The lights in this project are plugged into an electrical receptacle located behind the crown molding. The power to the receptacle is drawn from the room's light switch and is controlled by a new switch added in the same box. For effect a rheostat can be used to allow for dimming the lights.
If no wall switch exists in the room where you are adding this lighting, go here for help finding an electrical source and adding the wiring required for this project.
Standard 52° crown molding is used in this project. To provide sufficient space behind and conceal the lights, a 1x2 board is added to the back and the crown is hung upside down. The crown is installed in reverse because the ceiling edge is thicker than the wall edge and can hold the weight of the "floating" molding. It also causes the angle to be more obtuse, providing more space behind for the string. In addition to crown molding, a piece of stop bead and a small squared strip are used to add dimension to the finished profile.
Plan to hang the molding a minimum of 5 inches from the ceiling to allow room for installing the lights. Final placement is not set in stone but 5 to 8 inches is usually a good location. Hang it lower if you want to, but don't go overboard and remember to allow for window and door casings when planning placement.
Measure and mark the wall using a board cut to the right size as a measuring tool, we use 5 inches here. First locate the studs and make a small pencil mark at each, a couple inches from the ceiling. Tap across the wall and listening for a difference in the sound produced, in general a hollow sound indicates a space behind the wallboard and a sharper sound indicates a stud location.
With a rough idea of the location of the framing use a drill and an eighth inch bit to bore a small hole where you expect to find the studs. If the drill passes straight through, missing the stud, keep drilling at one inch intervals until you hit wood. When you've located the framing, use the marking board to draw a straight line over each stud as a guide for hanging the molding.
Determine a convenient place to install a new outlet box for the receptacle so it will be near the electrical source. If you're using the existing switch as a source, and you can remove the box without damaging the wall, you can widen the hole and then use an old work outlet box for the two switches. If you have to damage the wall to get the old box out, you will have to use a nail-in box or one with a bracket to attach it to wood framing and then repair the wall when you're done.
For the receptacle use an old work box and locate it in the same hollow part of the wall as the existing switch box. Place the box horizontally so it will be hidden behind the new crown molding. Mark the wall for the new receptacle using the outlet box to draw the outline and then cut drywall using a drywall saw. Cut wood lath plaster with a keyhole saw or reciprocating saw. Run the new cable from the switch hole to the receptacle hole and push the wires into the new boxes before installing them in the wall.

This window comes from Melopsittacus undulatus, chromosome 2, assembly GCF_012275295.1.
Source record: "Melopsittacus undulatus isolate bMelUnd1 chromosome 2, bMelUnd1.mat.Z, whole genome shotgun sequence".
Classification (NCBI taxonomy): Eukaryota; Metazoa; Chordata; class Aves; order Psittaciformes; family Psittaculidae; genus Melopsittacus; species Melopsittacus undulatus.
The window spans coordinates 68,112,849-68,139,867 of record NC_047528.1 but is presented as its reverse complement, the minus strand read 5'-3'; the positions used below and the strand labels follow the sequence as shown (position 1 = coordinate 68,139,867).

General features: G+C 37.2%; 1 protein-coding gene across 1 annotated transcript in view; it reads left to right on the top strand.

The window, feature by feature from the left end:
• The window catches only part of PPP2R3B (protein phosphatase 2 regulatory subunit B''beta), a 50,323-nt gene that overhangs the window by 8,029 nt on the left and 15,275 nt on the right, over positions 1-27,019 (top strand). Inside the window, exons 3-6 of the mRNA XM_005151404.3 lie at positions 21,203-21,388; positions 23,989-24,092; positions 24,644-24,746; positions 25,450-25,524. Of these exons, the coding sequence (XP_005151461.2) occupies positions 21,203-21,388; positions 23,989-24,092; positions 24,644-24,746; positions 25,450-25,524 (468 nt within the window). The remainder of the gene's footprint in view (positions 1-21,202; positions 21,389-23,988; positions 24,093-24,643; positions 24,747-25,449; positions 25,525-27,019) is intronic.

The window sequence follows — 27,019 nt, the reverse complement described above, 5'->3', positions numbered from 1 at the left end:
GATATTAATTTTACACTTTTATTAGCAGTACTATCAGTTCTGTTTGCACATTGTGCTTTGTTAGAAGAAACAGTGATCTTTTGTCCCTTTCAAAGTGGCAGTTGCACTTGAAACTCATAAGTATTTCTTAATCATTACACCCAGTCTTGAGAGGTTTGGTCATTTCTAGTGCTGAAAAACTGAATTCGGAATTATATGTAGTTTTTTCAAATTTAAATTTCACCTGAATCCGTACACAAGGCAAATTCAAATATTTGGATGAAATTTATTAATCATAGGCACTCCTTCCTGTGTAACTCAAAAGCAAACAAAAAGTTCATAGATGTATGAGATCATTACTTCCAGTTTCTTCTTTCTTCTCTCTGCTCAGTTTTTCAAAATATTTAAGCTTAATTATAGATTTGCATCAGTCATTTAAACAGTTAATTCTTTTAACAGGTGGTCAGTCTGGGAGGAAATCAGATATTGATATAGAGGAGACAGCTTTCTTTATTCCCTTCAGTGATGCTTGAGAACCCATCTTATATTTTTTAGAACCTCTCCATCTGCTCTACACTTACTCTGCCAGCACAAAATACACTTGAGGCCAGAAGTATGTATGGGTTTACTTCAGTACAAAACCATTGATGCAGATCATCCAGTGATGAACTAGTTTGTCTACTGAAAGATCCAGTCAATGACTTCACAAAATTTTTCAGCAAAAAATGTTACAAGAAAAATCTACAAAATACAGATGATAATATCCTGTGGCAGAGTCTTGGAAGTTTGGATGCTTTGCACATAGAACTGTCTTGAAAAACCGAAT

If necessary, cut a notch in the 1x2 board to allow for the outlet box before attaching it to the wall. Hold the board up and drill a pilot hole over each stud using a countersink bit so the screw heads will sink below the wood surface when it's installed. Set the bottom edge of the 1x2 on the straight lines you drew with the measuring stick and then drive 2½ inch screws to secure it to the framing.
Connect the black wire from the new cable to the hot terminal on the receptacle. Connect the white wire to the neutral terminal and the ground wire to the ground terminal. Install the receptacle in the horizontal outlet box.
Measure and cut the crown molding using the surface of the 1x2 as the reference point. Cut it upside down and install it so the thick edge is against the 1x2. If possible use a pneumatic nail gun with 2 or 2 ½in. nails to attach the crown to the board. Otherwise, use a hammer and nail-sink to bury the nail heads below the surface so they can be filled with putty later.
Install the stop bead on the wall just under the 1x2. Fasten it to the wall studs using 2 or 2 ½in nails driven along the center of the bead where they will be hidden by the square strip molding. Sink the nail heads so the top molding fits tightly without any gaps.
Butt the square strip against the bottom of the crown so it covers the nail holes in the stop bead. Use small brads about an inch long to fasten the strip to the stop bead. Sink the head on the strip and fill them with putty. Caulk the seams between all the pieces and between the stop bead and wall. Putty any remaining nail holes.
Reinstall the original switch and add a second one to the circuit to control the new lighting. We use a dimmer here, but you can also use a simple single pole switch for this. Split the source to serve the two switches by splicing the hot wire to two short pieces of jumper wire using the proper wire gauge. Connect each jumper wire to the bottom terminal on one of the switches.
Reconnect the other wires to the original switch and then wire the new one by connecting the top terminal to the black wire that runs to the receptacle behind the molding. Splice the white wire from the receptacle with the other white wires in the box. Splice the ground wire with the existing ground wires in the box and a short jumper wire connected to the ground terminal on the new switch.
When all the wires are connected turn on the power to the circuit and test it using a lamp plugged into the receptacle. Make sure the dimmer is working and then plug the string lights into the receptacle and lay them out in the space behind the molding.